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JOHNSON v. PEOPLES CAB COMPANY. (11/13/56)

November 13, 1956

JOHNSON, APPELLANT,
v.
PEOPLES CAB COMPANY.



Appeals, Nos. 167 and 170, March T., 1956, and Nos. 166, 168, 169, 171, March T., 1956, from order of Court of Common Pleas of Allegheny County, Oct. T., 1952, No. 3306, and No. 3173, July T., 1953, in case of Agnes P. Jennings Johnson v. Peoples Cab Company; Same v. Ralph C. Cuda. Order affirmed. Actions of trespass for personal injuries and property damage. Before MARSHALL, J. Verdicts for plaintiffs A. J. Johnson in the sum of $3000, Rose Cuda in the sum of $7500, F. Cuda in the sum of $1000, and for Ralph Cuda in the sum of $890, and against defendant cab company; verdict for Ralph Cuda as joint and additional defendant; motion of defendant cab company for new trial granted, before MARSHALL, SMART and WEISS, JJ., opinion by MARSHALL, J. Plaintiffs and additional defendant, respectively, appealed.

COUNSEL

Gustav M. Berg, with him Warren S. Reding, Norman P. Wolken and Samuel Avins, for appellants.

Harland I. Casteel, with him Campbell, Houck & Thomas, for appellees.

Before Stern, C.j., Jones, Bell, Chidsey, Musmanno and Arnold, JJ.

Author: Musmanno

[ 386 Pa. Page 514]

OPINION BY MR. JUSTICE MUSMANNO

The primary object of a trial in our American courts is to bring to the tribunal, which is passing on the dispute involved, those persons who know of their own

[ 386 Pa. Page 515]

    knowledge the facts to which they testify. If it were not for this absolute sine qua non, trials could be conducted on paper without the presence of a single flesh and blood witness. However, with such a pen-and-ink procedure, there would be no opportunity to check on testimonial defects such as fallacious memory, limited observation, purposeful distortions, and outright fabrication. The great engine of cross-examination would lie unused while error and perjury would travel untrammeledly to an unreliable and often-tainted judgment. Accordingly, nothing is more adamantly established in our trial procedure than that no one may testify to what somebody else told him. He may only relate what is within the sphere of his own memory brought to him by the couriers of his own senses. While, of course, there are many so-called exceptions to this rule against hearsay, it will be noted upon analysis that they are actually not exceptions. In nearly every instance where the statement of others is allowed, the alleged hearsay is in itself a matter of original impression.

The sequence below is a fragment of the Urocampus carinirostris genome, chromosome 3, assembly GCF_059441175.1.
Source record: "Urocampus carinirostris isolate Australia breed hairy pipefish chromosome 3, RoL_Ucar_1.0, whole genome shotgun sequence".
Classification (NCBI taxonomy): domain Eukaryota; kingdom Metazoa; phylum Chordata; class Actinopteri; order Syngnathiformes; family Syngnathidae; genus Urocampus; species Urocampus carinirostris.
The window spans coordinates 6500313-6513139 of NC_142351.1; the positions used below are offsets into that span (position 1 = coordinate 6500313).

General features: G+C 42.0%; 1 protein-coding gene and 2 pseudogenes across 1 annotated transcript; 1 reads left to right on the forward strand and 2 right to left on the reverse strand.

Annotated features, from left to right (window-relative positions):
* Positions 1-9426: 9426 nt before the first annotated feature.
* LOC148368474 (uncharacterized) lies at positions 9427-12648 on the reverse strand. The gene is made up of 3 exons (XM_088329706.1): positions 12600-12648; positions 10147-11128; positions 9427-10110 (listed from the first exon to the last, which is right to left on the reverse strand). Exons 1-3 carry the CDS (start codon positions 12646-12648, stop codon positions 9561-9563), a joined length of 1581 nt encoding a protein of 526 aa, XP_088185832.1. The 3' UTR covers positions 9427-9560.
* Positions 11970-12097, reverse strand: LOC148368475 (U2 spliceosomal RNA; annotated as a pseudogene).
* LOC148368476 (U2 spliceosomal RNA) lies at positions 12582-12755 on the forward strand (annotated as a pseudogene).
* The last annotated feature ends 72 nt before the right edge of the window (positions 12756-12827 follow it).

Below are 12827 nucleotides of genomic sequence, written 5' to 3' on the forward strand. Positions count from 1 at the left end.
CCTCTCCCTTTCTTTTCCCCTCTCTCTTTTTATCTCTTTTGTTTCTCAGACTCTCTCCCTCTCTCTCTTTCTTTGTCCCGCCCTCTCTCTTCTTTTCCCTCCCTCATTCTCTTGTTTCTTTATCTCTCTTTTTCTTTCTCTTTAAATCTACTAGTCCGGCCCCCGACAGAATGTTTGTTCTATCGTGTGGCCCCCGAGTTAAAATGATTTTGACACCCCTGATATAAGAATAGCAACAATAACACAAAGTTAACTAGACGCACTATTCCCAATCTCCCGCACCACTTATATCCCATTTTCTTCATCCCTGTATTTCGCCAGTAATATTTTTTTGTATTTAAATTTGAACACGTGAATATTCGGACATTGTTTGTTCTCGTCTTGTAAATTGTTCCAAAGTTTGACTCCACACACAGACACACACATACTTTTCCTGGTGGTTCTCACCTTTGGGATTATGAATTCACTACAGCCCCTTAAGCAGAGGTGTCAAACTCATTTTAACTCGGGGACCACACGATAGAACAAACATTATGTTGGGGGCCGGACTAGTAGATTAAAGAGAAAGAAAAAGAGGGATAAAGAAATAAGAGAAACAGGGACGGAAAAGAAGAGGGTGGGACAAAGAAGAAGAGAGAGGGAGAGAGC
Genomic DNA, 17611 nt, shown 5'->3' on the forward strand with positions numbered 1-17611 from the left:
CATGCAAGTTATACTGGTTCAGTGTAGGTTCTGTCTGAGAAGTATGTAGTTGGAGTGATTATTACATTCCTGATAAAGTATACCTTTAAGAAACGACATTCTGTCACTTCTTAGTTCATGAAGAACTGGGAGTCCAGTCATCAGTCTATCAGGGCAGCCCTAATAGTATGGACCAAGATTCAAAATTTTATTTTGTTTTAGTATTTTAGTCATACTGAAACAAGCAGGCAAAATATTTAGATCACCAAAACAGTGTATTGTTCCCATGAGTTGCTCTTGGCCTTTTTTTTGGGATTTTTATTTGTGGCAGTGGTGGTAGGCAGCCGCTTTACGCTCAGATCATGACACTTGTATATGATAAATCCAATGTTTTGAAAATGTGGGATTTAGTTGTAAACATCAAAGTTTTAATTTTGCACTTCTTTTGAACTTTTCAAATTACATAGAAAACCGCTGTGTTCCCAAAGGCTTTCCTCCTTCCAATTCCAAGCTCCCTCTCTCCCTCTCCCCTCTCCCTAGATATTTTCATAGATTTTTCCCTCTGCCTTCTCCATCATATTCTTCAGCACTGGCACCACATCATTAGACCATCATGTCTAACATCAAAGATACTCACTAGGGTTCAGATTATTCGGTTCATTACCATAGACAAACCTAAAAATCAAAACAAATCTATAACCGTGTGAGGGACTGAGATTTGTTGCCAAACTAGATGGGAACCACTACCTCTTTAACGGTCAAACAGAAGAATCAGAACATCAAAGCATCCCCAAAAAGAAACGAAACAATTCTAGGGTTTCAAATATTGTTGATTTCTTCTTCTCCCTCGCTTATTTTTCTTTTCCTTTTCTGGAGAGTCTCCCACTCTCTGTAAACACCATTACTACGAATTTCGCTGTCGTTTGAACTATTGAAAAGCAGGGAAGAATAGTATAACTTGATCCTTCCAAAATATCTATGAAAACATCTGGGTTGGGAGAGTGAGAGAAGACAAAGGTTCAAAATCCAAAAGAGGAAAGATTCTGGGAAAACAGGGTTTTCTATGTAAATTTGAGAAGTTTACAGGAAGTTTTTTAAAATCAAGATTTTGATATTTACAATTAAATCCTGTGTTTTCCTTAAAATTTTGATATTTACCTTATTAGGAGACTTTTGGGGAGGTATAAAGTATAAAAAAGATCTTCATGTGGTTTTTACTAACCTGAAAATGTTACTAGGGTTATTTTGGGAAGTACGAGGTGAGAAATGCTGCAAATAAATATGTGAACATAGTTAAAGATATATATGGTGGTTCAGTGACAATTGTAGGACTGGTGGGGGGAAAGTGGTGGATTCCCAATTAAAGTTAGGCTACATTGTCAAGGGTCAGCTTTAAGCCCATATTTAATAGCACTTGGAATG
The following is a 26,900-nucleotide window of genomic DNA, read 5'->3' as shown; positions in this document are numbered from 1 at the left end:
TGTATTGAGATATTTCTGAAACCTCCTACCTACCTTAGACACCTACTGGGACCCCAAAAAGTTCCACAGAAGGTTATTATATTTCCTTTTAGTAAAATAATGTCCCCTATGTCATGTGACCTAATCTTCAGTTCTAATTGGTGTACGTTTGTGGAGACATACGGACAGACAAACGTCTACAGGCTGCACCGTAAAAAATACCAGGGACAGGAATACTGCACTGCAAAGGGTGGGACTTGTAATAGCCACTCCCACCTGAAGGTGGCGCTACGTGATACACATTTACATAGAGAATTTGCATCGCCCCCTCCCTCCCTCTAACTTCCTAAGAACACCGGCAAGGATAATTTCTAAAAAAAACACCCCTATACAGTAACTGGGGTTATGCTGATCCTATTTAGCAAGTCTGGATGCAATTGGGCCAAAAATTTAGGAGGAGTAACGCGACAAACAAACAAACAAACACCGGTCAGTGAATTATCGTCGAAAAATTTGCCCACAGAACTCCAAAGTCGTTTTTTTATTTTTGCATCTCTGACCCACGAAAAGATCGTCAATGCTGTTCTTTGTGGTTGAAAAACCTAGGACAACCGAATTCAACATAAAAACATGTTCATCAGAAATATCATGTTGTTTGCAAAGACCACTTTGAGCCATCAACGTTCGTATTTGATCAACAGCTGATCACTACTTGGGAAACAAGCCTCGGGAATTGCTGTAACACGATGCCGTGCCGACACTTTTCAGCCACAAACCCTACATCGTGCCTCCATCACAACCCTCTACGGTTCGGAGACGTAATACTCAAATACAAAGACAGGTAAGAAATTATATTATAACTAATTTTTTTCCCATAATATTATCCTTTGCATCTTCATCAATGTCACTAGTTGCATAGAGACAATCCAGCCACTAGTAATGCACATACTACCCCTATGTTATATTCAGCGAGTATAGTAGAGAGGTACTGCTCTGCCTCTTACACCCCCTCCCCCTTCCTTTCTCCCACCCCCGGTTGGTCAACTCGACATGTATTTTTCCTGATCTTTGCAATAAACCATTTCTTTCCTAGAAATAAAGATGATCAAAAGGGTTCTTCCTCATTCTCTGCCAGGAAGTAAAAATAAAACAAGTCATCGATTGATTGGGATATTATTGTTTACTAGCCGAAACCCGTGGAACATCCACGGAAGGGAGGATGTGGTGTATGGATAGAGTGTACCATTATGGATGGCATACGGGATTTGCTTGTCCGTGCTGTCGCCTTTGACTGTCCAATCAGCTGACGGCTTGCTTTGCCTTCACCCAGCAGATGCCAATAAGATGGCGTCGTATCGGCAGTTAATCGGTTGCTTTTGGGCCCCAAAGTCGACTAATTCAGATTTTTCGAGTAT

In the case at bar, the Court below permitted in evidence a police report of the accident which was the subject matter of the litigation. The report carried a sketch headed: SHOW HOW ACCIDENT HAPPENED. The police officer who drew the sketch, Thomas Sauers, did not arrive at the scene of the mishap until 5 or 10 minutes after it happened. Obviously he could not know of his own personal knowledge where the collision had occurred. He did not know whether the cars had been moved after the impact. He testified: "Q. Were those cars moved from the time of the collision until you arrived? A. Not that I know of. Q. Well, do you know? A. I do not know for a fact, no, I don't know." Thus, the diagram which definitively portrayed the

[ 386 Pa. Page 516]

    point at which the cars collided, was either drawn from information obtained from others or was entirely speculative. In either event it could not constitute reliable evidence.

On the reverse side of the report, there appeared the following notation: "Operator of Vehicle No. 2 ...


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